Zinc: An All-Purpose Mineral

It seems that every fews years or so, there is a new study touting the common cold-fighting qualities of zinc. The latest, published in the British Journal of Clinical Pharmacology, shows pretty definitively how zinc acetate lozenges may reduce the duration of the common cold by nearly 3 days.

But zinc is more than just a cold medicine. It is a trace mineral vital to the proper function of our immune system. As such, it's key to coordination of our body's attacks against infected or cancerous cells. The downside there is that a deficiency in zinc can severely impair our immune responses. Zinc is also a very necessary factor in a child's proper growth.

It may come as a surprise that zinc is one of the most effective treatments for diarrhea. It may be even more of a surprise to learn that diarrhea kills about 1.9 million children under the age of 5 every year.

As a topical application, zinc expedites the healing of wounds. Because of the role it plays in maintaining skin integrity and structure, a zinc deficiency may result in chronic wounds or ulcers.

Researchers at Oregon State University learned that raising zinc levels through diet and supplementation may reduce the risk of inflammatory diseases. They were able to show that age-related reductions in zinc status may lead to impaired immune system function and systemic inflammation.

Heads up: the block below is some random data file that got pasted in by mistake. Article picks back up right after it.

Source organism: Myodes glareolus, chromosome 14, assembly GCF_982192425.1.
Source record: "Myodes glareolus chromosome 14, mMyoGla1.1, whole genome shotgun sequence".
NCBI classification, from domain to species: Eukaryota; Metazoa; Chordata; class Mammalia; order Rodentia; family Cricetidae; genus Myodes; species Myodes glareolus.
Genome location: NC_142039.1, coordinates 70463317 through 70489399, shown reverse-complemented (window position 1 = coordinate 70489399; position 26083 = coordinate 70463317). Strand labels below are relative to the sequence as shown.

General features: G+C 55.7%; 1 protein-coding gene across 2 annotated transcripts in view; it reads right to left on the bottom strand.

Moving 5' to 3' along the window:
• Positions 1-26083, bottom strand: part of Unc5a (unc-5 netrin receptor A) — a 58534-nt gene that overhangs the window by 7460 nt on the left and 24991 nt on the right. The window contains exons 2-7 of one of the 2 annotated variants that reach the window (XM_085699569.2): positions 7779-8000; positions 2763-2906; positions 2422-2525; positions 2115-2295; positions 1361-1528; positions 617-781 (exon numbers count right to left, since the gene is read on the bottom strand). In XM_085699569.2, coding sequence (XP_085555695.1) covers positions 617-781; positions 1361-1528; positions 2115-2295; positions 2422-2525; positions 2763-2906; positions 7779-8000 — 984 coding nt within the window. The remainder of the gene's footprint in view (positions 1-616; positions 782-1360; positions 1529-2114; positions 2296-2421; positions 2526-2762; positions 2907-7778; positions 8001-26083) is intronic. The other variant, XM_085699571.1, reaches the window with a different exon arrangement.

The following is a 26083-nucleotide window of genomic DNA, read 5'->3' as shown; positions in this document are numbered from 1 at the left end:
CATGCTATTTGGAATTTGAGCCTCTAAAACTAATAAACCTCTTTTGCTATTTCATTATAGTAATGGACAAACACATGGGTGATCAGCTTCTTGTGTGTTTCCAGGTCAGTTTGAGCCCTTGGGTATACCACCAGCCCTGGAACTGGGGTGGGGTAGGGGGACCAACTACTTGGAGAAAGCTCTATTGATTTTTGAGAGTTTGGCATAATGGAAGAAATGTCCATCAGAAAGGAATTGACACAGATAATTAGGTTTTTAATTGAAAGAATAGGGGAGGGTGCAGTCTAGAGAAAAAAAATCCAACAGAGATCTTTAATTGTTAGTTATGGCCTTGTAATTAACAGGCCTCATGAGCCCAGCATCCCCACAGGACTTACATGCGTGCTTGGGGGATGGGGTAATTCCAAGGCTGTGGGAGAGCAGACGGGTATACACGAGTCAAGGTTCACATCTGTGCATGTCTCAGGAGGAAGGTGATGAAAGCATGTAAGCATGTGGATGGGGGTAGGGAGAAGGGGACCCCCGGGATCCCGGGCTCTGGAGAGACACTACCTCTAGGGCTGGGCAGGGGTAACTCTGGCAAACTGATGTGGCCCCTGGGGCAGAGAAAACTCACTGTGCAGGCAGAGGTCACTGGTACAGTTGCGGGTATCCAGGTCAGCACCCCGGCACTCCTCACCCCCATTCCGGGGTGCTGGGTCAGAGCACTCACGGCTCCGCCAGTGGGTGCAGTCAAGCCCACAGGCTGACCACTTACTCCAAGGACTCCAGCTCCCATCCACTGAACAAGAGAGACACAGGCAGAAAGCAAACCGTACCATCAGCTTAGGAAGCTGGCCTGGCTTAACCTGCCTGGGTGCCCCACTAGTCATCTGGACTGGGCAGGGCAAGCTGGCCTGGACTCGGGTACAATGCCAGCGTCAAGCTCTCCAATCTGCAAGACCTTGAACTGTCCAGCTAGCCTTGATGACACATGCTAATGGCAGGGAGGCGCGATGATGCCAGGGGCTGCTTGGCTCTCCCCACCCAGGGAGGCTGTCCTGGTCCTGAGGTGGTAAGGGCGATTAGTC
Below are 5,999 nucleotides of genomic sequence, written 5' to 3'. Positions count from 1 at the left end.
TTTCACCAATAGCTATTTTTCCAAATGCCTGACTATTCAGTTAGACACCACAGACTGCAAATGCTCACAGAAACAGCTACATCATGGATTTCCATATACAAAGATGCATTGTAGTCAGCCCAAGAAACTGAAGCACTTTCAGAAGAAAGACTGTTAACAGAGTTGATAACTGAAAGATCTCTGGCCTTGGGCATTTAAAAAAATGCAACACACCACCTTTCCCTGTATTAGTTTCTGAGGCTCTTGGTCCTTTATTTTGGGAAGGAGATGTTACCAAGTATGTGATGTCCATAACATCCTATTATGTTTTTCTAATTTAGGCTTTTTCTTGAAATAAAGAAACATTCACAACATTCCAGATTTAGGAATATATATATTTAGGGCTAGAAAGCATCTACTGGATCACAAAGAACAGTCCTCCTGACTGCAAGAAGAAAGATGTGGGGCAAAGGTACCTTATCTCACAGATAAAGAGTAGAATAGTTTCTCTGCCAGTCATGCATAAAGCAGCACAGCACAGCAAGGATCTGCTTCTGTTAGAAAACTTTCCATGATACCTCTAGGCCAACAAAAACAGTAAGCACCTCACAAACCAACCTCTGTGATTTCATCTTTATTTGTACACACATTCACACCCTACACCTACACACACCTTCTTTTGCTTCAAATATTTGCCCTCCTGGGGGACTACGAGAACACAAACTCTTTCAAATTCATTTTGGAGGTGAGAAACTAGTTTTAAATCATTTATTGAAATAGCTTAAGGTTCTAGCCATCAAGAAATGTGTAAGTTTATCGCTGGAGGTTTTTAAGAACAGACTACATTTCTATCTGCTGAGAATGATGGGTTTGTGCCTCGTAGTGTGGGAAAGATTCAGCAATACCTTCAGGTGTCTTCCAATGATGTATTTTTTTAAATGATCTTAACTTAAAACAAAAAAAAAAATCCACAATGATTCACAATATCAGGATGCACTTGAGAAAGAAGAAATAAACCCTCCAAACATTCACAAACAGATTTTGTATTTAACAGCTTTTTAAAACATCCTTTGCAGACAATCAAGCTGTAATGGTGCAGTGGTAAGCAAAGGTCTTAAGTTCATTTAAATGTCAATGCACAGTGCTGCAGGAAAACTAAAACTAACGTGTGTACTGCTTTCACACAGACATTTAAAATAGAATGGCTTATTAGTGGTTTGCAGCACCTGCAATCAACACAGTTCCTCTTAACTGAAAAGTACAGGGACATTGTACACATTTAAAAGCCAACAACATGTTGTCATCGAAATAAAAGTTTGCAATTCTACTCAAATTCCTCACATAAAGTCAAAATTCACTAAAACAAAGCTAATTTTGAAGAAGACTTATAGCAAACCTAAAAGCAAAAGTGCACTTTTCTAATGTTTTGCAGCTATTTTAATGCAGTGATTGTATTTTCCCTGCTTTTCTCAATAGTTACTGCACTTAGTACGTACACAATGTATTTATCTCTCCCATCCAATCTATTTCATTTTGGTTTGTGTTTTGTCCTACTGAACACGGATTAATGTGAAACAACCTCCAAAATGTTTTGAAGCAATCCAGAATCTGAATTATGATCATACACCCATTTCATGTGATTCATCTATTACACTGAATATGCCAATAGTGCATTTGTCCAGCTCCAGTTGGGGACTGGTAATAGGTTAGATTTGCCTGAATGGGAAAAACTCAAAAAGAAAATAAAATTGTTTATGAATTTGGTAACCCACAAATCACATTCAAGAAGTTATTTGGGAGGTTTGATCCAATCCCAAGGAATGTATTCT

Zinc keeps your eyes healthy, too. It prevents cellular damage in the retina, which helps in delaying the progression of age-related macular degeneration.

Several studies have tied zinc to male fertility, indicating that low zinc levels equated to lower sperm quality. The problem is easily rectified with zinc sulfate and folic acid supplementation.

Is it possible that zinc can make you smarter? Research conducted at the University of Toronto indicates that zinc plays a key role in regulating how neurons communicate with one another, affecting how we learn and how memories are formed.

Zinc also shows promising results treating acne, according to one study.

It is not difficult to make sure you are getting sufficient amounts of zinc in your diet; just ensure that you are eating plenty of beans, animal meats, nuts, seafood, whole grain cereals and dairy products. Ideally, you will take in about 10 to 15 milligrams a day. Copper, calcium and folic acid can reduce your body's zinc absorption, while red wine, glucose, lactose or soy protein will augment it.